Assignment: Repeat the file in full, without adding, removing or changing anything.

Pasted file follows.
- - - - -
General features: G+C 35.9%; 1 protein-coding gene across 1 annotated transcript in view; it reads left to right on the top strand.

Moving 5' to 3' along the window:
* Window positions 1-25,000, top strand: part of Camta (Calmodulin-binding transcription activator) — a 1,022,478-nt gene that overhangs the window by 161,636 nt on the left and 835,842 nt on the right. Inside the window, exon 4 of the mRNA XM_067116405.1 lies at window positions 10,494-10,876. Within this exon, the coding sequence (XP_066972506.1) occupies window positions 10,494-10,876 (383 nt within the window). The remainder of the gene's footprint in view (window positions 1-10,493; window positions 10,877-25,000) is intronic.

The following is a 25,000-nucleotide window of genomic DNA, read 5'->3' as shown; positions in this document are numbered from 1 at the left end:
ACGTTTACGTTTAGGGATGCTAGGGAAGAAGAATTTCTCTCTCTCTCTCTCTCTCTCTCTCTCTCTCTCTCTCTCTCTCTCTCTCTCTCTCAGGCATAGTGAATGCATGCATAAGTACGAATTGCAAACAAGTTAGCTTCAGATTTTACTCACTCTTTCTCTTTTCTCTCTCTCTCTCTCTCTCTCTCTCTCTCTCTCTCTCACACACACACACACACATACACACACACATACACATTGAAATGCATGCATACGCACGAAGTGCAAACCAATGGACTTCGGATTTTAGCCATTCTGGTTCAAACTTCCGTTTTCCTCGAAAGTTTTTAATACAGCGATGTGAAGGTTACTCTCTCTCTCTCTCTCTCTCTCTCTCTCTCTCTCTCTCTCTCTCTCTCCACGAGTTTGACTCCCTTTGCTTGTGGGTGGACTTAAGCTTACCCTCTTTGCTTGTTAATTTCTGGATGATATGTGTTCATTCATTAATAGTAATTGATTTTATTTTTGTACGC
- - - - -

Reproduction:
General features: G+C 35.9%; 1 protein-coding gene across 1 annotated transcript in view; it reads left to right on the top strand.

Moving 5' to 3' along the window:
* Window positions 1-25,000, top strand: part of Camta (Calmodulin-binding transcription activator) — a 1,022,478-nt gene that overhangs the window by 161,636 nt on the left and 835,842 nt on the right. Inside the window, exon 4 of the mRNA XM_067116405.1 lies at window positions 10,494-10,876. Within this exon, the coding sequence (XP_066972506.1) occupies window positions 10,494-10,876 (383 nt within the window). The remainder of the gene's footprint in view (window positions 1-10,493; window positions 10,877-25,000) is intronic.

The following is a 25,000-nucleotide window of genomic DNA, read 5'->3' as shown; positions in this document are numbered from 1 at the left end:
ACGTTTACGTTTAGGGATGCTAGGGAAGAAGAATTTCTCTCTCTCTCTCTCTCTCTCTCTCTCTCTCTCTCTCTCTCTCTCTCTCTCTCTCAGGCATAGTGAATGCATGCATAAGTACGAATTGCAAACAAGTTAGCTTCAGATTTTACTCACTCTTTCTCTTTTCTCTCTCTCTCTCTCTCTCTCTCTCTCTCTCTCTCTCACACACACACACACACATACACACACACATACACATTGAAATGCATGCATACGCACGAAGTGCAAACCAATGGACTTCGGATTTTAGCCATTCTGGTTCAAACTTCCGTTTTCCTCGAAAGTTTTTAATACAGCGATGTGAAGGTTACTCTCTCTCTCTCTCTCTCTCTCTCTCTCTCTCTCTCTCTCTCTCTCTCCACGAGTTTGACTCCCTTTGCTTGTGGGTGGACTTAAGCTTACCCTCTTTGCTTGTTAATTTCTGGATGATATGTGTTCATTCATTAATAGTAATTGATTTTATTTTTGTACGC